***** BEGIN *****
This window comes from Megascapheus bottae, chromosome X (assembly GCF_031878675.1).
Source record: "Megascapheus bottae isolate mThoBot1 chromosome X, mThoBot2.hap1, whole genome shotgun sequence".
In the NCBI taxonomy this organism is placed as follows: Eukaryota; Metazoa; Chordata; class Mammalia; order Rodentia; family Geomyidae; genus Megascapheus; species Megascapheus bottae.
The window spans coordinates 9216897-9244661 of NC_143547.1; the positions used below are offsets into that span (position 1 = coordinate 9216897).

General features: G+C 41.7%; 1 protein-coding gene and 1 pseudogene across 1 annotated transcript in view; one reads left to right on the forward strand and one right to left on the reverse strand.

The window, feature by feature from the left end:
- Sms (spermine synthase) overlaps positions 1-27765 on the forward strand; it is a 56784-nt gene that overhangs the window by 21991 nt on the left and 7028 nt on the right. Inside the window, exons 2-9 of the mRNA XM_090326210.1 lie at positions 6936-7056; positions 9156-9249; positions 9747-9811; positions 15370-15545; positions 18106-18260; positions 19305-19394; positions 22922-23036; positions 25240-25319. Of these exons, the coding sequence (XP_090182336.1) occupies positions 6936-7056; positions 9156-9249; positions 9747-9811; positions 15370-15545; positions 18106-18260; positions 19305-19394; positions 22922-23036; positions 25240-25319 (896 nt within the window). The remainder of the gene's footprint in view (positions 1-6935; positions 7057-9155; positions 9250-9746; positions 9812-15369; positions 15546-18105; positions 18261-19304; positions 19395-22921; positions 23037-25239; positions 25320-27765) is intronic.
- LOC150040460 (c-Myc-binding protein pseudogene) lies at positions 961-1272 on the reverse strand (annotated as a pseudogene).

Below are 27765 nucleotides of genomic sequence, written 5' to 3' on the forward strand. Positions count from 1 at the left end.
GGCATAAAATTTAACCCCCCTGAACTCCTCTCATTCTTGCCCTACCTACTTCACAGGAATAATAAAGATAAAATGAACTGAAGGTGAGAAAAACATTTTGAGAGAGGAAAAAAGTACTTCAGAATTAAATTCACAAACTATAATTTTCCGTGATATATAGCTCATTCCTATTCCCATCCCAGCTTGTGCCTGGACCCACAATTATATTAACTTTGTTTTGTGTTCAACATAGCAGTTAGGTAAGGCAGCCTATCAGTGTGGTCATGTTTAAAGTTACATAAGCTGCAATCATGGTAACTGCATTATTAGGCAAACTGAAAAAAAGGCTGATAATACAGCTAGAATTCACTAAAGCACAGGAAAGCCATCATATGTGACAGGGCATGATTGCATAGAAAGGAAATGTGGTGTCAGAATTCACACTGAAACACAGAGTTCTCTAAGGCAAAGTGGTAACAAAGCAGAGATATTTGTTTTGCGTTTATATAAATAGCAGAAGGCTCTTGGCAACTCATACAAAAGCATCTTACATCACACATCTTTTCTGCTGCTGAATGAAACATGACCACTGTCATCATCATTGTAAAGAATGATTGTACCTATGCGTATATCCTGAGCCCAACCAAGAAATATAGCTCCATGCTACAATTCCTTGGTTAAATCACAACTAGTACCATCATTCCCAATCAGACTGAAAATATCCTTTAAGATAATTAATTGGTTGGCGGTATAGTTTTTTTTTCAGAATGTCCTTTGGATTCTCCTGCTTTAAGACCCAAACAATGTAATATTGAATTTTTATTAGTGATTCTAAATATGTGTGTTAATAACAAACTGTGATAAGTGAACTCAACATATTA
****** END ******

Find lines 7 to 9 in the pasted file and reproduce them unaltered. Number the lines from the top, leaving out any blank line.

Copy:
- Sms (spermine synthase) overlaps positions 1-27765 on the forward strand; it is a 56784-nt gene that overhangs the window by 21991 nt on the left and 7028 nt on the right. Inside the window, exons 2-9 of the mRNA XM_090326210.1 lie at positions 6936-7056; positions 9156-9249; positions 9747-9811; positions 15370-15545; positions 18106-18260; positions 19305-19394; positions 22922-23036; positions 25240-25319. Of these exons, the coding sequence (XP_090182336.1) occupies positions 6936-7056; positions 9156-9249; positions 9747-9811; positions 15370-15545; positions 18106-18260; positions 19305-19394; positions 22922-23036; positions 25240-25319 (896 nt within the window). The remainder of the gene's footprint in view (positions 1-6935; positions 7057-9155; positions 9250-9746; positions 9812-15369; positions 15546-18105; positions 18261-19304; positions 19395-22921; positions 23037-25239; positions 25320-27765) is intronic.
- LOC150040460 (c-Myc-binding protein pseudogene) lies at positions 961-1272 on the reverse strand (annotated as a pseudogene).

Below are 27765 nucleotides of genomic sequence, written 5' to 3' on the forward strand. Positions count from 1 at the left end.